ford mustang fastback project car in shop
end of a camshaft installed in an engine
bottom view of ford v8 engine rotating assembly
piston head with cylinder number written in marker
installing wrist pin retainers in a piston head
checking cylinder bores with a dial gauge
mechanics examining a v8 engine camshaft
two men working on assembling a v8 engine
man installing carb studs on an intake manifold
two men working on a ford v8 engine in a shop

Mike Ondish and his band of merry pranksters at work on the 390 engine from The Demon, Mike’s 1968 Mustang. That’s the car on the right, a bit worse for wear after sitting for 30-plus years.

Mike slides in a Dura-Bond cam bearing into the freshly machined block. Mike had it baked to remove three decades’ worth of paint, oil, and carbon, then treated the block to a .030-inch overbore and a deck job to true up the cylinder head mating surfaces.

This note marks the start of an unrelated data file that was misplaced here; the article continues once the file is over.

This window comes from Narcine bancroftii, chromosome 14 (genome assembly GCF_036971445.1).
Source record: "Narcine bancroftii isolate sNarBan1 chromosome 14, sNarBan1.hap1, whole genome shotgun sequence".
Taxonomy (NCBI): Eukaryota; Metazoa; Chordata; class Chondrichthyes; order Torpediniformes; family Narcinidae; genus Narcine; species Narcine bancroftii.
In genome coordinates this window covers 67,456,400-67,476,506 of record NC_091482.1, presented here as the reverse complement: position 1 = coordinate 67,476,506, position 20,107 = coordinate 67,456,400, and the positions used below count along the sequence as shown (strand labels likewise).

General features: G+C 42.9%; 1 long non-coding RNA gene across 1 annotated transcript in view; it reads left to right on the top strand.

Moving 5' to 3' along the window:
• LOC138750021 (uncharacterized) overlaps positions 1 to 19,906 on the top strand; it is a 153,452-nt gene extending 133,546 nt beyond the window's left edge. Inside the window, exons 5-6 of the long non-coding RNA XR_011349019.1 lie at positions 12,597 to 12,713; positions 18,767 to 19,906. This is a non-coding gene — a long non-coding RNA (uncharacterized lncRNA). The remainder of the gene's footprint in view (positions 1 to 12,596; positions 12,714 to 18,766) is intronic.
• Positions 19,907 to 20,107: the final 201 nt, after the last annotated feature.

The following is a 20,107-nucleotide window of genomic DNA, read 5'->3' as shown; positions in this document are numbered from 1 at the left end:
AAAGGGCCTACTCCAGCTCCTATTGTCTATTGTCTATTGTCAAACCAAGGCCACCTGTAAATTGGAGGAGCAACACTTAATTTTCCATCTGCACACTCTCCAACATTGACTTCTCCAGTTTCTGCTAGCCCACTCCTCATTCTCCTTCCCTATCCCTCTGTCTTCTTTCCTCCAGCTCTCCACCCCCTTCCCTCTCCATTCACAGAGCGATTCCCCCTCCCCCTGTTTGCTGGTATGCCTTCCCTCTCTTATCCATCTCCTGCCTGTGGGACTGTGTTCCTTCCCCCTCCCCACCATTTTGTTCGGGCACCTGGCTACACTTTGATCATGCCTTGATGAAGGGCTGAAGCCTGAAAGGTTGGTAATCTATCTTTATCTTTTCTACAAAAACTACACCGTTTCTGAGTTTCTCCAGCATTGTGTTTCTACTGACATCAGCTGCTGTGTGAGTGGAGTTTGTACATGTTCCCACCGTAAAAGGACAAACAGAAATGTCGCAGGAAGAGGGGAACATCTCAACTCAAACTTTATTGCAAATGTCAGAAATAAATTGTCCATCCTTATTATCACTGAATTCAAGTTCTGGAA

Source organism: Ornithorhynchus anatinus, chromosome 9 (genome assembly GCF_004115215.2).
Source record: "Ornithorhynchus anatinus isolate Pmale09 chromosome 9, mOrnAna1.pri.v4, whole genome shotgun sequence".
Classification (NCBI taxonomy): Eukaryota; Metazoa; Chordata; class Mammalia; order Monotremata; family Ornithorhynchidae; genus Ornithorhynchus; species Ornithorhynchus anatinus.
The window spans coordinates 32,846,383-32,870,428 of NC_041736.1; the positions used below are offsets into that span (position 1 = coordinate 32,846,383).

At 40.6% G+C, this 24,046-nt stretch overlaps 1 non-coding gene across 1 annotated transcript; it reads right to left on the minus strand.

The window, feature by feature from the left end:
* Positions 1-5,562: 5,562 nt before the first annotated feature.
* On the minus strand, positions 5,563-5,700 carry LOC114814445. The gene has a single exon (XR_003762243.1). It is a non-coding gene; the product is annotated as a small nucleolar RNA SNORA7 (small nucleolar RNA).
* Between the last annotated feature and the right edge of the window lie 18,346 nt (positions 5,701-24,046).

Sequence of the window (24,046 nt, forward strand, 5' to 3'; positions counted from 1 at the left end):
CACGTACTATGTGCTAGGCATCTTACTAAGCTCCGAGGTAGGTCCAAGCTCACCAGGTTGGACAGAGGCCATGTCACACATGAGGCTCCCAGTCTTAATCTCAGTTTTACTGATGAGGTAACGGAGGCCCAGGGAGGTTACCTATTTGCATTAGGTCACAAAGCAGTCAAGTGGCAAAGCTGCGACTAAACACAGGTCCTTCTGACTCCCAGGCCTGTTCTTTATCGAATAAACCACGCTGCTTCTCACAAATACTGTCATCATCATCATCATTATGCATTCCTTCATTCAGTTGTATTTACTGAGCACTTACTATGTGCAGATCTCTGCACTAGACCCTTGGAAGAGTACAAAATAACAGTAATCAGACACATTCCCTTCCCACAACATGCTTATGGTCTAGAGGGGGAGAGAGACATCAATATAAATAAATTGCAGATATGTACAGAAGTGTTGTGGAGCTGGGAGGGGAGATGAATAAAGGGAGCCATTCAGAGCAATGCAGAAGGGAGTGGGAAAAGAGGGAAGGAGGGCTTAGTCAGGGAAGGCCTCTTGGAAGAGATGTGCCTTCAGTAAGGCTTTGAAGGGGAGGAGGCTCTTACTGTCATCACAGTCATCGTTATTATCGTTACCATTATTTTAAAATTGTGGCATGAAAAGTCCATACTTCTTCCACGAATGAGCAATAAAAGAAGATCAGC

The crankshaft is a Scat 9000 Series cast piece with a 4.125-inch stroke. It’s part of the rotating assembly kit Mike spec’d for the 390. The kit includes pistons and rings, rods, main bearings, and rod bearings. “This rotating assembly is fully balanced,” Mike said. “This engine will be running at 6,000 rpm quite a bit. If something’s off by half an ounce, the resulting harmonics can cost horsepower and potentially damage the engine.”

The pistons included in the Scat rotating assembly are Mahle forged flat tops with a single valve relief and full-floating wrist pins. Static compression with the 72cc combustion chambers in the Edelbrock Performer RPM cylinder heads is about 10.5:1.

The connecting rods are 6.700-inch long (factory 390 length) Scat forged H-beams. Combined with the 4.125-inch crank stroke and .030-inch overbore, the 390 is now 432 cubic inches.